Tuesday, November 12, 2019

FDA Clears Whole Exome Tumor Test for NantHealth; 510(k)

On November 12, 2019, NantHealth announced it had received a first in class FDA clearance for an NGS-based whole exome test.   In addition to sequencing some 19,000 genes and 39 million base pairs, the test reports the same 468 cancer-relevant genes reported by the Memorial Sloan-Kettering IMPACT test, a predicate test for NantHealth.  IMPACT was a de novo clearance in November 2017.  Nanthealth's test also reports tumor mutational burden (TMB.)

The branded name is OMICS CORE.
  • See NantHealth press release here.
  • See open access summary at Genomeweb here.
  • See open access at Clinical Omics here.
  • FDA tracks the test as K190661 here.
    • Within a few weeks, the FDA technical will review will appear on the above website.
The 57-page 2017 FDA evaluation of MSK IMPACT (DEN 170058) is online here.  it will be very interesting to see the FDA's published validation requires for whole exome. 

It's hard to be sure from the short press releases, but it may be that the test reports the 468 genes (like IMPACT) but uses exome to calculate TMB (or for research data).

NantHealth's most recent investor call, November 7, is online here.  NantHealth was up 10% today, to $0.76 with a market cap of $85M.  (Current assets are about $28M; retained earnings are -$918M; initial valuatoin was $1.7B.)  In 2017 and 2018, each year NantHealth had about $85-90M revenue against net lincome (loss) of about $175-190M.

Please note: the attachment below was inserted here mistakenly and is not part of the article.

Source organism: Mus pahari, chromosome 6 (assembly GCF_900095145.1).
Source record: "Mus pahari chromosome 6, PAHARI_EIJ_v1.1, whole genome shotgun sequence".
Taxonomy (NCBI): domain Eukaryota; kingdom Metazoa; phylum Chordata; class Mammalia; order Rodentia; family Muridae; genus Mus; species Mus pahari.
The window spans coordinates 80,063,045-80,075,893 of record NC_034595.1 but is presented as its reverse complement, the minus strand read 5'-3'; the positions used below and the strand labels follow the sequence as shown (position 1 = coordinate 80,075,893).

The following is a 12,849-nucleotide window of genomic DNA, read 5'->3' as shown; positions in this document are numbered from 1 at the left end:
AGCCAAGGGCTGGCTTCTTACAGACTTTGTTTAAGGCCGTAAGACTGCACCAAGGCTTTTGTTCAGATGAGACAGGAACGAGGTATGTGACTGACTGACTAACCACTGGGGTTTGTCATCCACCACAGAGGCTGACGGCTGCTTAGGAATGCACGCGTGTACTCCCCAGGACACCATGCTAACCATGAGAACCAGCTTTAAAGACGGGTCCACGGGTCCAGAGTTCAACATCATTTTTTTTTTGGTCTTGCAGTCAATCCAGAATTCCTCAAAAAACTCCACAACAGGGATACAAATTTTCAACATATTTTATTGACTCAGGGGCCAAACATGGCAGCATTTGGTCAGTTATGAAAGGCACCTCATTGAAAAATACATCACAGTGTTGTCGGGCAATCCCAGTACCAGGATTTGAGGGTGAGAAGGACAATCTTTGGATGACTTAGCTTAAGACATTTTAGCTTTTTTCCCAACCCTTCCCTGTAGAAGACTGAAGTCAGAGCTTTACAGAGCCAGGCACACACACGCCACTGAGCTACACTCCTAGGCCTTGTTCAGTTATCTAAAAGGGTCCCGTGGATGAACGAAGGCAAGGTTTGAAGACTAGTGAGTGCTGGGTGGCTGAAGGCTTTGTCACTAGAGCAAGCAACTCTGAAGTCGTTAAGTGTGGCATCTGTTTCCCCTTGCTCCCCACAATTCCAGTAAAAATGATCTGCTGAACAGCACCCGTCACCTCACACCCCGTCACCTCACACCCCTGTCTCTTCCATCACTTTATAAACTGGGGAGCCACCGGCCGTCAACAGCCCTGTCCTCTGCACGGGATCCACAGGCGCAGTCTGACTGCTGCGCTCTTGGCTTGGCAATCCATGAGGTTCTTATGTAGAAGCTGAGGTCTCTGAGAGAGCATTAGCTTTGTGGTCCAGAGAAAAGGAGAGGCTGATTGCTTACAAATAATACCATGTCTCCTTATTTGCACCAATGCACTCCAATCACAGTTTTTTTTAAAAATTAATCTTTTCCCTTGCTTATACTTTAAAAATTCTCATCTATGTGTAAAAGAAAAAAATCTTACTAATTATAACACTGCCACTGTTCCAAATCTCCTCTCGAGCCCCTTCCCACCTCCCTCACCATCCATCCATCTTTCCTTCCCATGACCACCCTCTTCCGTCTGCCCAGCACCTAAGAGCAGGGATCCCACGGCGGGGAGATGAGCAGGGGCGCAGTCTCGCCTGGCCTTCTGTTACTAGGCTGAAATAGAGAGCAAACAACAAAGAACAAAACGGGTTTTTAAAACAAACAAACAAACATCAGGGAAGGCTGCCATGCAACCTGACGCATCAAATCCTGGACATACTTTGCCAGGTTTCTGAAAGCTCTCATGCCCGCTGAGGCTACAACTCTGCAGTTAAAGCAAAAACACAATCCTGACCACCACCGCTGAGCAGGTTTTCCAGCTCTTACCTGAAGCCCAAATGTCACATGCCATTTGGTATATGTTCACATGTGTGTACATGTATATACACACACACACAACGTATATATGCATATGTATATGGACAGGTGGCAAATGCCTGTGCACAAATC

Wednesday, November 6, 2019

Horizon Watch: The FDA's Payer Communications Page (Includes CMS Parallel Review)

I noticed that the FDA has updated its consolidated Payor Communications webpage, with multiple sections and links, as of September 2019.
  • See the FDA Payor Communications Page here.
  • See the FDA Drug & Device Payor Communications Guidance, here.
    • 26 pages, PDF, June 2018.
  • See Gottlieb statement about the value of FDA-Payor interactions, here.
  • See an archived commercial webinar on FDA's package of  payor communications at Icon, here.
Sections on the FDA Payor Communications Page include:

  • An overview and background section; 
  • A voluntary Commercial Payor section
    • Includes Aetna, Kaiser, Cigna, Humana, etc., and evidence groups like ECRI; 
  • Instructions and contact information for the "CMS-FDA Parallel Review" process.  
Note that the CMS Parallel Review process is very rare, used in full only twice in a decade. 

At the bottom of the webpage are a number of links to various Commissioner statements, Federal Register publications, etc.    For example, FDA last held a "Payor Summit for Medical Devices" three years ago, in 2016.

You can also request an FDA speaker to come talk about these policies at an event or conference (instructions on the webpage).

Monday, November 4, 2019

CMS Updates PAMA and ADLT Pages; Offers to Create G Codes in Lieu of PLA Codes

I don't have screen shots of every CMS page edition, but I think they've significantly revamped their webpages for PAMA regulations, PAMA reporting, ADLT applications, and rapid quarterly HCPCS codes.

They now have a sort of consolidated PAMA Regulations page under the Clinical Lab Fee Schedule division that offers one-stop shoping, usually to online documents but sometimes to other web pages.

See the CLFS home page here.

See the PAMA regulations home page here.